Xicor obtained a patent claiming a semiconductor device with a tunneling layer formed by low pressure chemical vapor (CVD) deposition using tetraethylorthosilicate (TEOS).   Xicor sought and obtained reissue of the patent with device claims that did not recite the use of TEOS.   Subsequently, Greenliant sued Xicor for declaratory judgment of invalidity of the reissue claims based on recapture rule, which prohibits recapture via reissue of subject matter surrendered in order to overcome prior art during prosecution of the original patent.  The District Court held the reissue claims invalid, and the Federal Circuit affirms.  Xicor had repeatedly argued during prosecution of the original patent that the product-by-process limitation of using TEOS imparted structural limitations to the final product.  This is sufficient for the recapture rule to apply, even if Xicor now recognizes that the structure of the tunneling layer does not actually depend on the material used for the CVD process, but on deposition conditions such as temperature and pressure.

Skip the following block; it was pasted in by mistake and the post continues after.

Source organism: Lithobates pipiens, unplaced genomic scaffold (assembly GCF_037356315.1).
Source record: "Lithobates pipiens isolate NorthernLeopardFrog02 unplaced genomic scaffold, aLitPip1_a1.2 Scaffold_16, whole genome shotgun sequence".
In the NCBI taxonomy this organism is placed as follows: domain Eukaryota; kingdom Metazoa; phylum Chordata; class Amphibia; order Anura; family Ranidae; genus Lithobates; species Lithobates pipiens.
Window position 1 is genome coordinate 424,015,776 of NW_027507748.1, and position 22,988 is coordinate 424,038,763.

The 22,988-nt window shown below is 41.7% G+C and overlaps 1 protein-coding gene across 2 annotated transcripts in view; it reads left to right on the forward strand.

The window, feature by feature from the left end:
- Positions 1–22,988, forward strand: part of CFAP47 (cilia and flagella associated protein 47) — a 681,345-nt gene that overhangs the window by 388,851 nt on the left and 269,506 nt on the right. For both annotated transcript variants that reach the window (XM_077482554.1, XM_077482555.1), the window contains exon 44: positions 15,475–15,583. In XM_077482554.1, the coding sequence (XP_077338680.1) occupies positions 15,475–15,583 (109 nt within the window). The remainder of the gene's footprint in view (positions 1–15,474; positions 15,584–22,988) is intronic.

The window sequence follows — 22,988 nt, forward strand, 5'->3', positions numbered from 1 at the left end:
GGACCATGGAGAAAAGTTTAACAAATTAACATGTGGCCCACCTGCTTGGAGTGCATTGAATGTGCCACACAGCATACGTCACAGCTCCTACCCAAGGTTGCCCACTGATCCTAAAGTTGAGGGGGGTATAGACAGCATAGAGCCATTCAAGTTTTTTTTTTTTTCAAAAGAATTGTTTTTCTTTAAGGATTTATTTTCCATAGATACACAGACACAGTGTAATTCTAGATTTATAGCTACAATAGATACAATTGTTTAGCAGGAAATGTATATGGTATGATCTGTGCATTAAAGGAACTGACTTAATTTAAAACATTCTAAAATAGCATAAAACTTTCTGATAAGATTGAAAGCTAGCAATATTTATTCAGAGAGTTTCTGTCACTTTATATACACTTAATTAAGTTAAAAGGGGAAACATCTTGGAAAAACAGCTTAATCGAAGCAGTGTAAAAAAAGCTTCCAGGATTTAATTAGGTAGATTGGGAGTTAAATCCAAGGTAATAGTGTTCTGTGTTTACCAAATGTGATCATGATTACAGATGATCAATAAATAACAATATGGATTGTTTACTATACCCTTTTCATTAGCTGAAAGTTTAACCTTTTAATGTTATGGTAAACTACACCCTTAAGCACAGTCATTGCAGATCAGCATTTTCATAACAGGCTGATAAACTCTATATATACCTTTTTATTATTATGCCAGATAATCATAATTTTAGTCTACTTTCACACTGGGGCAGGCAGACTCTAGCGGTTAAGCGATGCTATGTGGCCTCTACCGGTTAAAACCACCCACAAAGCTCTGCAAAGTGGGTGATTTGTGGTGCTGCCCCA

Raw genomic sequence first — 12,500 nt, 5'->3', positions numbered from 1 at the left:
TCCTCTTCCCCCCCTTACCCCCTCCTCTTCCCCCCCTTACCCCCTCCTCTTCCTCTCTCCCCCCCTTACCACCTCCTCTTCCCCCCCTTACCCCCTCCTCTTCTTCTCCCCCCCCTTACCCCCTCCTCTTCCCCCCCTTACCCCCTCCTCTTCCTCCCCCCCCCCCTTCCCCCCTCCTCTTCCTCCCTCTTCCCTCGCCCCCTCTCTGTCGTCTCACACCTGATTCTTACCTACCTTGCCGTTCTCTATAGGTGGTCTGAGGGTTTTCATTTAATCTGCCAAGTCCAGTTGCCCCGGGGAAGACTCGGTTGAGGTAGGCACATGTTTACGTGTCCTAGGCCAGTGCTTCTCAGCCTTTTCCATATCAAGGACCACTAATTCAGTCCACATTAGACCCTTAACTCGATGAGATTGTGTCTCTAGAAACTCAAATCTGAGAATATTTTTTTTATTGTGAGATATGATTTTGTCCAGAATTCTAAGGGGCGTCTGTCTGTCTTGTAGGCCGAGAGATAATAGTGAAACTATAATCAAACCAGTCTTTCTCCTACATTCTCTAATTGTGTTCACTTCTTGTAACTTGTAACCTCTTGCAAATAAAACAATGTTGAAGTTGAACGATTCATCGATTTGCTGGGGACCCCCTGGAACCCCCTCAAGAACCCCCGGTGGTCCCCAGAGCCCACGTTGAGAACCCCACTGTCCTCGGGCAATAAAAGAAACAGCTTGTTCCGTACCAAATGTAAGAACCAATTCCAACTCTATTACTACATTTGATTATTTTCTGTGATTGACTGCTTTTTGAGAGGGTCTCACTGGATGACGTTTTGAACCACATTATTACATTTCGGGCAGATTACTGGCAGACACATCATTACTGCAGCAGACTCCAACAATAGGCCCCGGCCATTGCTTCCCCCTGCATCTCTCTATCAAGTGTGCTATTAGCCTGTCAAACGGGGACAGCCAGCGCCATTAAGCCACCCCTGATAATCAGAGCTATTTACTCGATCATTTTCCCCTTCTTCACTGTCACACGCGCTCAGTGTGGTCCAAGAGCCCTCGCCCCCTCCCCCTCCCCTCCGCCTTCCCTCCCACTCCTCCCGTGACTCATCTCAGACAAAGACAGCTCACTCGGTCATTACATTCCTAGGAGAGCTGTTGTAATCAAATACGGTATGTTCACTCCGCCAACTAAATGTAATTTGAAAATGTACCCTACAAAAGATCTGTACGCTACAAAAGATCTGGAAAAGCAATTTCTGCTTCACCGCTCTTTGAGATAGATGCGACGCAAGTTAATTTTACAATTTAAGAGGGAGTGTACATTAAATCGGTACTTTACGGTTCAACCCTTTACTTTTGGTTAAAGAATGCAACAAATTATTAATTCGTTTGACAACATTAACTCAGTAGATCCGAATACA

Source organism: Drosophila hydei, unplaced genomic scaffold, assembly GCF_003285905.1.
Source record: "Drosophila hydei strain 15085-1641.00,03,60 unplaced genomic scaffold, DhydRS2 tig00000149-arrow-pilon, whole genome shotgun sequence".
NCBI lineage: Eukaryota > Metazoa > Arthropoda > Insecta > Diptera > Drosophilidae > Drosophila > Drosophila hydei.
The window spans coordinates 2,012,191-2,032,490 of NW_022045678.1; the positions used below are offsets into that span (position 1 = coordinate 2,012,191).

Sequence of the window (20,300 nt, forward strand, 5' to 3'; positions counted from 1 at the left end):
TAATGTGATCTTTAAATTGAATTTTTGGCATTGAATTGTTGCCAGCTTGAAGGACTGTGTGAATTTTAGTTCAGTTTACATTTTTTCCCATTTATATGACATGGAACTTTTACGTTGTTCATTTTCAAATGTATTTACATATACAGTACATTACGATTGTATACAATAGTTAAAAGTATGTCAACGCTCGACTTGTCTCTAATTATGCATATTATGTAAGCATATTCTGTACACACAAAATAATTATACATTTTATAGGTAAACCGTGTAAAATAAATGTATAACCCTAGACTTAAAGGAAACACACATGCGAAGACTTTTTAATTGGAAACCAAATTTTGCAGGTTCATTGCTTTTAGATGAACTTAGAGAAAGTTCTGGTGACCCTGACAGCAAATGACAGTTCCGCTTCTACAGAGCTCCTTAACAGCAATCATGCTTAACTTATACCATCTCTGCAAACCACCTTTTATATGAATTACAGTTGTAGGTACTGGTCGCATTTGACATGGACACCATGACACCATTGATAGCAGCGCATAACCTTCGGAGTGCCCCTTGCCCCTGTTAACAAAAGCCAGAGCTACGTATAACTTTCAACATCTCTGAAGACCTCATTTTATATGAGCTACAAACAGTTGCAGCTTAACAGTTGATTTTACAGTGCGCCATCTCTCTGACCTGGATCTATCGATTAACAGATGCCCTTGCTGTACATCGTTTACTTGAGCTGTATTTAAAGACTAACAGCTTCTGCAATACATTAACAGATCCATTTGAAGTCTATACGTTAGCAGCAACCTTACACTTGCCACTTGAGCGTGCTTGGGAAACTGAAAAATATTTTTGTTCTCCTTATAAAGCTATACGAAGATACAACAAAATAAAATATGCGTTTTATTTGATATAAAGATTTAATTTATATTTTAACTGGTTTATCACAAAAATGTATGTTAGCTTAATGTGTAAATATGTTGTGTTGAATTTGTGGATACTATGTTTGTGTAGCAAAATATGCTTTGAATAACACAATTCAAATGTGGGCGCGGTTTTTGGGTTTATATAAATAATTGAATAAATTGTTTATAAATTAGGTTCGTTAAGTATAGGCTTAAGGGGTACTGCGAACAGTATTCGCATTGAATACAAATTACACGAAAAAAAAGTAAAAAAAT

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Computer-implemented “control means” requires description of step-by-step algorithm even if not key feature of claimed invention

Nicolas Seckel | April 4, 2012

Ergo Licensing, LLC v. Carefusion 303, Inc.

March 26, 2012

Panel: Newman, Linn and Moore.  Opinion by Moore.  Dissent by Newman.

Summary

Another reminder that under US patent law, a “means-plus-function” element recited in a patent claim covers only the corresponding structures described in the specification and their equivalents.  If insufficient or no corresponding structures are described in the specification, the claim is invalid as indefinite.  The rule is strictly applied even if the functional element is only a peripheral aspect of the invention.  Here, the patent claims were directed to a multichannel drug infusion system.  A “control means” was recited (for controlling the motor that adjusts the drug dosage).  The Federal Circuit affirms the invalidity of the claims.  The specification disclosed a “control device,” but no “step-by-step process.” Since the recited function could not be performed by a general computer without special programming, disclosure of an algorithm was required to avoid “pure functional claiming.”